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This article in JEQ

  1. Vol. 36 No. 4, p. 1006-1012
     
    Received: June 28, 2006
    Published: July, 2007


    * Corresponding author(s): rbudd001@ucr.edu
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doi:10.2134/jeq2006.0249

Occurrence and Bioavailability of Pyrethroids in a Mixed Land Use Watershed

  1. R. Budd *a,
  2. S. Bondarenkoa,
  3. D. Haverb,
  4. J. Kabashimab and
  5. J. Gana
  1. a Dep. of Environmental Sciences, Univ. of California, Riverside, CA 92521
    b Univ. of California Cooperative Extension, Orange County, Costa Mesa, CA 92626

Abstract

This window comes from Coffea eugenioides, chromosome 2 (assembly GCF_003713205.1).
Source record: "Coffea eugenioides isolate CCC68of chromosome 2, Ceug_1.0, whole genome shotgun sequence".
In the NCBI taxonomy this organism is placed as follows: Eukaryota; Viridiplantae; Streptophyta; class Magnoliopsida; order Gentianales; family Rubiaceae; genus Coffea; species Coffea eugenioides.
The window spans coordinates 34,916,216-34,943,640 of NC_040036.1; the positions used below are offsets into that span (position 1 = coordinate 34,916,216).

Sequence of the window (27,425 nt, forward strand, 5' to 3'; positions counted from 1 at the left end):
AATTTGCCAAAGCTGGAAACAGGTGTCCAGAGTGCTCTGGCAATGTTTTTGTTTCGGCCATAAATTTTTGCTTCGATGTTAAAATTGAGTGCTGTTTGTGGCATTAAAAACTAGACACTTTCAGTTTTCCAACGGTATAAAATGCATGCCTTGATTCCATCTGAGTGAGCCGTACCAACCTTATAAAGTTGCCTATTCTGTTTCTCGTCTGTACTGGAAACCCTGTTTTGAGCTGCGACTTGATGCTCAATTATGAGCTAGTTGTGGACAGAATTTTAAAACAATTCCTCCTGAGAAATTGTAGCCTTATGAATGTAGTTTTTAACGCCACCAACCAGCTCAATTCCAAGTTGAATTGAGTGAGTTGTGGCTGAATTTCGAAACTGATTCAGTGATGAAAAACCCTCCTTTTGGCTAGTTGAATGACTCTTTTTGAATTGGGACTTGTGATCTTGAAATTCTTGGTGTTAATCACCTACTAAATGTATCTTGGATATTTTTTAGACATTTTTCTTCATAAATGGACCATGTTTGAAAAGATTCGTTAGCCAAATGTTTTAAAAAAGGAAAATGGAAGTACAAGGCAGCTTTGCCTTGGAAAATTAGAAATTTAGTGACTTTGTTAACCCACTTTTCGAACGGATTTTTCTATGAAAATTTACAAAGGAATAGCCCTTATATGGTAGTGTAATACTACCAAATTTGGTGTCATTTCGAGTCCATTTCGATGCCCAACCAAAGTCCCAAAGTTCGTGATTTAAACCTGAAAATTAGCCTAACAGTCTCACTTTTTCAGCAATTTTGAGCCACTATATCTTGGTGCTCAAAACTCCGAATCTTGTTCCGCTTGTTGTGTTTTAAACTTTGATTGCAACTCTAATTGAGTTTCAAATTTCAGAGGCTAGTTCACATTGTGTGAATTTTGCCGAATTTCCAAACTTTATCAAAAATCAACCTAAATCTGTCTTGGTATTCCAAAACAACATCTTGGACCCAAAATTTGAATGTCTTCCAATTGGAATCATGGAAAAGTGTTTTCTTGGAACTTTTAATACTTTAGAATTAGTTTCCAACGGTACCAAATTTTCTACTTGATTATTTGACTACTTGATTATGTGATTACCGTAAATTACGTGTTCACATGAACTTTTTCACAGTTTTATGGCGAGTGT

The shift in land use patterns within many urban areas has the potential to influence the magnitude and nature of nonpoint-source pollution. The presence of pyrethroid insecticides in urban surface streams is of particular concern due to the broad spectrum toxicity of pyrethroids to aquatic organisms and the widespread use of pyrethroid products for agricultural and urban pest control. Sediment samples were collected throughout a mixed land use watershed in southern California during two sampling periods and analyzed for a suite of pyrethroids. Bifenthrin and fenpropathrin were found most frequently in the sediment samples, with the highest concentrations associated with sites adjacent to large commercial nurseries. Sediments from residential areas or residential-commercial mixed areas had fewer detections and significantly lower concentrations than the nursery runoff sediments. No apparent difference was found between wet and dry season concentrations, which may be attributed to the fact that the lack of flow under dry weather conditions rendered pyrethroid residues immobile. Organic carbon-normalized sediment concentrations were poorly correlated with the freely dissolved pore water concentrations measured by solid phase microextraction (SPME), suggesting factors other than sediment organic carbon content should be considered when relating concentrations to potential toxicities.

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